with like christian groups going and
spreading their message
in as part of these good words
that i think
i see that much more targeted towards
the people than the governments
and the targeting the government's
the way china does that's kind of more
to me that's more of a colonial problem
than like that spreading of religious
my personal like frame of reference
is like most of what i know about
africa is about two countries that i'm
passionate about
congo but my great aunt recommissioner
midwife in africa for 35 years and
delivered 30
000 babies and
raised countless kids and had to run for
her life three times
when they were the priests and the nuns
and the missionaries and
the locals were getting massacred and
like having that references yes it was
he got to be there because of belgium
when it was developing congo but
and she but she more talked about like
when people asked why are you doing that
is when she would bring up that it was
she was there because she loved babies
because she raised thousands of babies
who were orphans
but like being aware of the history
in the congo and when it was
belgium congo and then now like
how china's really screwing it up
on in addition to how they're currently
it up themselves and like i get
from billy's new news feed on my phone
this is not so good for my heart but um
knowing like i know a bit more of the
personal side
because she said like that like
she um was essentially my grandma and
he never had any never gotten married
she's like why should i get married
why should i have kids i have 30 000 of
specifically her like when she passed
people lined up across the
founding her name and to have that like
know that the only reason why she did it
was out of love
not to put anything beyond anybody's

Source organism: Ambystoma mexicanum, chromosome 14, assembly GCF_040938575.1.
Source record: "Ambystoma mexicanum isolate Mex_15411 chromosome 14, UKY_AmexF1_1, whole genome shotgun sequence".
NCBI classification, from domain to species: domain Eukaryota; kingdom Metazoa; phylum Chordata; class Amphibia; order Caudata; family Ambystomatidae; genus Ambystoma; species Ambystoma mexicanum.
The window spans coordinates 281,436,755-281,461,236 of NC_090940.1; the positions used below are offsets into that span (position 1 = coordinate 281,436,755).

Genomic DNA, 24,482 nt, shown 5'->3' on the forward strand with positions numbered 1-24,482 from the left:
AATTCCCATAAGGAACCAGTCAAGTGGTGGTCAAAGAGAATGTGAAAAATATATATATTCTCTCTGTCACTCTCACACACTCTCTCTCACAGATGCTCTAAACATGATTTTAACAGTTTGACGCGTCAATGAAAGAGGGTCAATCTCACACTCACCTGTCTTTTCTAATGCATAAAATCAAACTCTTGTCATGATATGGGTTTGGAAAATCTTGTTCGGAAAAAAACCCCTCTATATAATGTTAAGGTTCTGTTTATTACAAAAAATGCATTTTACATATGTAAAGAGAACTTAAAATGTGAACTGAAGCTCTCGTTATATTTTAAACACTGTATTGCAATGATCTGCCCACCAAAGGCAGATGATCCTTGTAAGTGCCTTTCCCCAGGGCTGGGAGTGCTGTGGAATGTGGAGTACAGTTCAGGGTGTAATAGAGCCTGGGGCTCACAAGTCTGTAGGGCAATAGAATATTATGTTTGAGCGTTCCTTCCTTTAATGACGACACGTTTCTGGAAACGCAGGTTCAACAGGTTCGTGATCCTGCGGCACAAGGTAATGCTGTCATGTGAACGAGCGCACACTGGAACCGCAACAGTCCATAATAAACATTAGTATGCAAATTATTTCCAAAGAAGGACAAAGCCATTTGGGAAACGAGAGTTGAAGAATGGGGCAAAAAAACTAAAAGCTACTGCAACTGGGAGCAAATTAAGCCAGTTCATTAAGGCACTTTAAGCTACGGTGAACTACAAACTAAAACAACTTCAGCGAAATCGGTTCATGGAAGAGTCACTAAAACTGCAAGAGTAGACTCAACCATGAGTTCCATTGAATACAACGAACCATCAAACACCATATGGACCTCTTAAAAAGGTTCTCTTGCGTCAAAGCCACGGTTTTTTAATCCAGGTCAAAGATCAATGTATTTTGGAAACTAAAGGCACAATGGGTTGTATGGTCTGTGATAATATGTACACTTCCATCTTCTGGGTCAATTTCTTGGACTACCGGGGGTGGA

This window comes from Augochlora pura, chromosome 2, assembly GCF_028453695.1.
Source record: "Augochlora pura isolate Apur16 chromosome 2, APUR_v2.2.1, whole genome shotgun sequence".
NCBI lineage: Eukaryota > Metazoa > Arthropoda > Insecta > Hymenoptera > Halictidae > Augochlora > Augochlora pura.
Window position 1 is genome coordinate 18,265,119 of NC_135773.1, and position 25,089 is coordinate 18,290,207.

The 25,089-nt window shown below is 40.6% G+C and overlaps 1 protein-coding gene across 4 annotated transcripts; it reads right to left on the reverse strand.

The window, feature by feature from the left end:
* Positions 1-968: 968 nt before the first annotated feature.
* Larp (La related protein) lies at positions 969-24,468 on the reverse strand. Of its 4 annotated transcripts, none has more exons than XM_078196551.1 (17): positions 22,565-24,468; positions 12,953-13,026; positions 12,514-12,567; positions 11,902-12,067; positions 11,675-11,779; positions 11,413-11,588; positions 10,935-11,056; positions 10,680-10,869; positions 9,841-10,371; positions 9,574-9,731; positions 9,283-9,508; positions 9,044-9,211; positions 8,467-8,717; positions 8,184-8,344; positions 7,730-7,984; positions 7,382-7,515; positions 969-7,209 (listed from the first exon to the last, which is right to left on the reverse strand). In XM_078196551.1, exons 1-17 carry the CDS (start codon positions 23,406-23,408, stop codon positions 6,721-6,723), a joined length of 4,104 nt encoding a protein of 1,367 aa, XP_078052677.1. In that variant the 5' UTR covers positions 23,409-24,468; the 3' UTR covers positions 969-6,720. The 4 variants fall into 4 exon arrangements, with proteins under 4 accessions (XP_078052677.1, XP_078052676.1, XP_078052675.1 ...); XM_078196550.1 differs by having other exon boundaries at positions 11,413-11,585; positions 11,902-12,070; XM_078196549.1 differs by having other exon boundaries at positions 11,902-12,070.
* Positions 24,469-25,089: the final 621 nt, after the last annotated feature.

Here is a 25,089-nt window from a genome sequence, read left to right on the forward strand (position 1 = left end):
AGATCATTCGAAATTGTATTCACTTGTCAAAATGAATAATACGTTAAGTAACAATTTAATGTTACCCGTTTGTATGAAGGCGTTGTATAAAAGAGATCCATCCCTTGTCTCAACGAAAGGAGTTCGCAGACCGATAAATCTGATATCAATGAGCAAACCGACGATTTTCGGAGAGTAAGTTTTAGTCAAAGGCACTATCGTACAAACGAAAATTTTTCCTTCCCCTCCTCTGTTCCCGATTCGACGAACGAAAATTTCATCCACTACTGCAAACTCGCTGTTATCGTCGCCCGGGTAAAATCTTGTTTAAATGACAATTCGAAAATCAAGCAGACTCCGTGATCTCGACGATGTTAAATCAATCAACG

face like
the fact that she knows four foot happy
against the rebels to save babies and
restoring crazy but like
doing it from that side i know that she
was able to go
over there because the belgian role but
i know that like
my version of her missionary journey was
very very different than the typical
journey because like she
went over there because she was a nurse
because she was a midwife because she
wanted to help the places
but not necessarily i'm going to go to
but like i'm called by my faith to help
others so i'm going to help others
uh idris elba in um
not no country for old men no
um denzel um
the movie about child soldiers i think
i think was just
based on a true story out of north
africa oh gosh what was that movie
uh beasts of nomination
donation yeah that was
phenomenal i watched it with my
husband's parents um
and it was just it
you get a lot of feelings um attached to
the communities
um when you work with them and uh like
it's really good
attention being paid in some way
to these issues because it helps take
that burden that like when you
are out in those spaces and i don't mean
to speak for you at least
or anybody when you're in those spaces
you take away a lot of it with you
and when you see other people getting
excited about it
and passionate about it and like holy